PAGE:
Why involving language services providers (LSPs) in the translation platform design is important
by Roberta Lizzi – Senior project manager, external human resources director
When multinational surveys and assessments go digital, content creators, principal investigators or test owners tend to rely on platforms, not only for delivery, but also for the management of the translation process. These platforms can be off-the-shelf or developed in-house. As a consequence, language service providers (LSP) and their linguists can be asked to perform translation, review or verification in online environments designed by the organisation administering the survey or assessment. The intent may be laudable – to streamline and centralise the translation process in one secure environment, while avoiding iterations of multiple files. In practice, the outcome can fall short of the expectations for a variety of reasons: ad hoc platforms can have a negative impact both on the output quality and on the timeline.
As a Project Manager, I have recently been in charge of two projects by two different clients where our linguists were asked to review the translation of assessment items and questionnaires in an online tool developed to host the process end-to-end: translation, review and verification, including documentation of changes and comments by the different parties involved.
One cannot expect such an online translation management suite to have the same features as a computer-aided translation tool (CAT tool). Nevertheless, even the most basic functionalities, such as a spell-checker or a search and replace function, were missing. Our mail inbox was soon flooded with queries from the reviewers: “how can I be sure that the final translation doesn’t contain spelling mistakes?”; “Is there a way to know how many times and where the term ‘zzz’ appears?”; “Is there an auto-propagation function?”; “Is it possible to have a complete overview of the entire survey so that I can re-read it in one go?” Under those conditions, I knew the linguists would find it more challenging than usual to ensure the quality they are used to deliver.
To mitigate this, we came up with a convoluted workaround to part of the problem: it was possible to export the translation in a file format that allowed us to perform the spell check outside the platform and then echo corrections inside the platform. Not fun. It required extra manipulation from all parties involved, including the client, who had to provide the export on request. For other parts of the problem, our hollow reply just had to be “we are sorry, but there is no solution for that”.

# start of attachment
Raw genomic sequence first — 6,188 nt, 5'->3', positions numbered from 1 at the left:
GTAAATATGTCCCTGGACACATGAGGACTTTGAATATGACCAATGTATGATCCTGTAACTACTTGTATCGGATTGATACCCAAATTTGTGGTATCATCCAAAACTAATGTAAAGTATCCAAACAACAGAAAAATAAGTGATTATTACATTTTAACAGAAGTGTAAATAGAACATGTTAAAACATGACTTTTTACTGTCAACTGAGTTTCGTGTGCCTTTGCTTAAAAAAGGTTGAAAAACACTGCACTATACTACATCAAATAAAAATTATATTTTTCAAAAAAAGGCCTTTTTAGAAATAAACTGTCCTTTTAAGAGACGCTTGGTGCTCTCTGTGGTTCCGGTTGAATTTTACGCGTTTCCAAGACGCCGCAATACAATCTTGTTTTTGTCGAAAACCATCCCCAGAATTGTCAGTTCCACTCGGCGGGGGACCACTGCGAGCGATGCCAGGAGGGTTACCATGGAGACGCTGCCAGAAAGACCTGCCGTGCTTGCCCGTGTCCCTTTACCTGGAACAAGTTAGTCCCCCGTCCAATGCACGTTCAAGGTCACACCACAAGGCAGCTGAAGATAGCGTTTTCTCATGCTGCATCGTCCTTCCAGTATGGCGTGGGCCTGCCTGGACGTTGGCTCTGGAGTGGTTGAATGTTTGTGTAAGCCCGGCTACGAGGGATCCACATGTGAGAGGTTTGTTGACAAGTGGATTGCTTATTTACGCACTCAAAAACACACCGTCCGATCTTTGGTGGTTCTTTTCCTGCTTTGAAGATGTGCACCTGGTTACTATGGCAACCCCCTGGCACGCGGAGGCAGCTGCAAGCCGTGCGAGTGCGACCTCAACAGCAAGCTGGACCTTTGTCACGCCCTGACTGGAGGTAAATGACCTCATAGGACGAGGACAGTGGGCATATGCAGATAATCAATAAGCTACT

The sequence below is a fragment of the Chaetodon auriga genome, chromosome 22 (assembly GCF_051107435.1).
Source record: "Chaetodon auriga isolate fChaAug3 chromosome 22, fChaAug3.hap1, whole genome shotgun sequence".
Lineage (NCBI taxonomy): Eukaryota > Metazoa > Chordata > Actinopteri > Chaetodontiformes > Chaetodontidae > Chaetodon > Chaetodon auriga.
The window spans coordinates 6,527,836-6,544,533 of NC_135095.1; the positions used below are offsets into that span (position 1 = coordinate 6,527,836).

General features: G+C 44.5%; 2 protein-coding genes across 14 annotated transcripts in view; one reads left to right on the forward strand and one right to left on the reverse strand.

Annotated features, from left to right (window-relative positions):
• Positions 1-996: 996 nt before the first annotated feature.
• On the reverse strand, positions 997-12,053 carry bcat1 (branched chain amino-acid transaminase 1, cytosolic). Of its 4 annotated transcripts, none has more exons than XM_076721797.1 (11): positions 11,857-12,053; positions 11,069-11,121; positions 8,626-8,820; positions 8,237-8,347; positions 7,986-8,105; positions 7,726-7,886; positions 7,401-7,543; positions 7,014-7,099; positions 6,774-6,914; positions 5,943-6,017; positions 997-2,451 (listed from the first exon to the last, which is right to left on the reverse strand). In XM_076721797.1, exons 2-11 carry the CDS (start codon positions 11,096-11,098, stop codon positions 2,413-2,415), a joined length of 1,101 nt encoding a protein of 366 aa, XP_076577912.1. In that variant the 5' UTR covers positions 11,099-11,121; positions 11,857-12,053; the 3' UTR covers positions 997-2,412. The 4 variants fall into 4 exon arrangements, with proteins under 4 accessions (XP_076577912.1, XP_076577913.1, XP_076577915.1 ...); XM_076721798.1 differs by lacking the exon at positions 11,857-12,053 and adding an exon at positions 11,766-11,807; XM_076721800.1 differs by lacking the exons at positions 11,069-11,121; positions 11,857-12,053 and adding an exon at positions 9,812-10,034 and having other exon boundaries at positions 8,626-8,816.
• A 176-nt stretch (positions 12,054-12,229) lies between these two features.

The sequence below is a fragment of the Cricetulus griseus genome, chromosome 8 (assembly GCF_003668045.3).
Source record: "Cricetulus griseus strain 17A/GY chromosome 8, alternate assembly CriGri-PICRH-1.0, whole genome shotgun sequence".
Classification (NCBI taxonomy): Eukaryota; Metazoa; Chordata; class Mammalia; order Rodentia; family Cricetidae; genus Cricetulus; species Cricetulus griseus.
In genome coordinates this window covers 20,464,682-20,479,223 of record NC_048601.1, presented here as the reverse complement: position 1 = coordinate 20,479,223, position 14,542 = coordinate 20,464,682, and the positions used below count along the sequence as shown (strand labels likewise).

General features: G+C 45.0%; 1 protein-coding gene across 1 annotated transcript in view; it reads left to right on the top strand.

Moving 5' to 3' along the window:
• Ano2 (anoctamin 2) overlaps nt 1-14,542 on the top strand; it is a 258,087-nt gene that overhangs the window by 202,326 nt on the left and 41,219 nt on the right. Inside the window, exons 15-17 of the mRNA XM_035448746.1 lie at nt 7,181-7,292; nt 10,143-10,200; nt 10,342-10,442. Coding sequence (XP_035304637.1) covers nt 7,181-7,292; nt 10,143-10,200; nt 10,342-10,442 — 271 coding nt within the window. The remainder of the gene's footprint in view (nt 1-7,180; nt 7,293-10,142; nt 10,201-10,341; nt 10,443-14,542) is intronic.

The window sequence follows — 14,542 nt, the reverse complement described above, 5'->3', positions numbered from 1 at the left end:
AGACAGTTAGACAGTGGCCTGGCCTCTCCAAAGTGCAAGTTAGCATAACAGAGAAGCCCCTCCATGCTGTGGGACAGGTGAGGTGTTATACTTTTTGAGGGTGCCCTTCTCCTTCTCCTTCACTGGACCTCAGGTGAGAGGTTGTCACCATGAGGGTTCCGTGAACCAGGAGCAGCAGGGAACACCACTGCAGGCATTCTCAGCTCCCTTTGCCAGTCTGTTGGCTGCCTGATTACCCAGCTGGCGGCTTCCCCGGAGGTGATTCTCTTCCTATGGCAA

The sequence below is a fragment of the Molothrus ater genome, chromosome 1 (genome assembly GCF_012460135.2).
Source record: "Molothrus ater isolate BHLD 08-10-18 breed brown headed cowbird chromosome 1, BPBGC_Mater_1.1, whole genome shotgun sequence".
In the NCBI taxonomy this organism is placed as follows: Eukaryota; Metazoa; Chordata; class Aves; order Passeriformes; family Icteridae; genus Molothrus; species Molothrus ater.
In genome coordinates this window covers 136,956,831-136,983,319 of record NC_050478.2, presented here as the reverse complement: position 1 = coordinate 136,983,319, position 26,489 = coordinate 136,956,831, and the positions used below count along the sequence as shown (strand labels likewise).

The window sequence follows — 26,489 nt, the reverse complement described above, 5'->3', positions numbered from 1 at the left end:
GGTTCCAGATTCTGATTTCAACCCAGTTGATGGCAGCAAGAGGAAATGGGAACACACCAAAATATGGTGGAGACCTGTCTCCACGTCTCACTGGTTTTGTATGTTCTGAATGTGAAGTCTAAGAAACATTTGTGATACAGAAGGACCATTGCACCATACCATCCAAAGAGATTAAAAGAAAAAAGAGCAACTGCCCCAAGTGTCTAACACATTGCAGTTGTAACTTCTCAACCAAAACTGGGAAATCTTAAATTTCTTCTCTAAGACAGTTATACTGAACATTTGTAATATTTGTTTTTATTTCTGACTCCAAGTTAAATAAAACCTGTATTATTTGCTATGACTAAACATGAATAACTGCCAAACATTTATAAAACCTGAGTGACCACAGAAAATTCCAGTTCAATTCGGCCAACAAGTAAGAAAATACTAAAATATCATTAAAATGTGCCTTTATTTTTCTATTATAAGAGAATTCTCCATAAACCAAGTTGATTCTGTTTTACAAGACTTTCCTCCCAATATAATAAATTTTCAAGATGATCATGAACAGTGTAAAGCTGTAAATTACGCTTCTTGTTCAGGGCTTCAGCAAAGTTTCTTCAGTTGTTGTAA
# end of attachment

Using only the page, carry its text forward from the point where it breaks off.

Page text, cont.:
There was no way for us to solve technical glitches reported during the review process: linguists could not preview the content after editing. Sometimes they could not save their changes. These bugs had to be fixed by the client’s platform designers and, unsurprisingly, this resulted in idle time before the system was up and running again.
In another case, we discovered by chance that the initial translator was editing the target version while the review was still in progress, so that the reviewer was working on a moving target. Fortunately, this “breach” in the system was discovered early, the client was alerted, a notification was sent to the initial translator and a locked version patch was developed on the fly.
Impact on the final product
The main advantage of these systems is that the final translations are all stored in a centralised repository and all the documentation and metadata are recorded in a single place.
The main setback is that these systems fail to meet the linguists’ elementary needs. Translators and reviewers alike are asked to work in an environment that requires a learning curve but fails to provide standard functionalities that drive the final quality of the product. Working in an unfamiliar environment that does not cater for the quality assurance tools linguists are used to generates frustration and efficiency loss.
The solution? Upstream cooperation
It is understandable that the platform engineers are not aware of requirements of translators and reviewers. They have other priorities.
In projects where the client set up a multidisciplinary task force involving test developers, platform engineers and cApStAn’s linguists, working conditions were significantly better: in the earliest stages of a project, the LSP can contribute invaluable assistance about segmentation rules, exchange standards, needs and requirements of a translation environment.
There have been instances where an API was rapidly adopted as the most straightforward solution: linguists could work in their preferred CAT tool and get the best of both worlds, while the test owners had access to all the information they needed, in a single, central location.
Involving the LSPs at platform development stage also allows to test the system with an eye on the translation functions and see whether some improvements can still be implemented before the platform goes “live”. All users ultimately benefit from this cooperation and this will result in an increased quality of the translation, a more enthusiastic participation of all parties and a more efficient time management.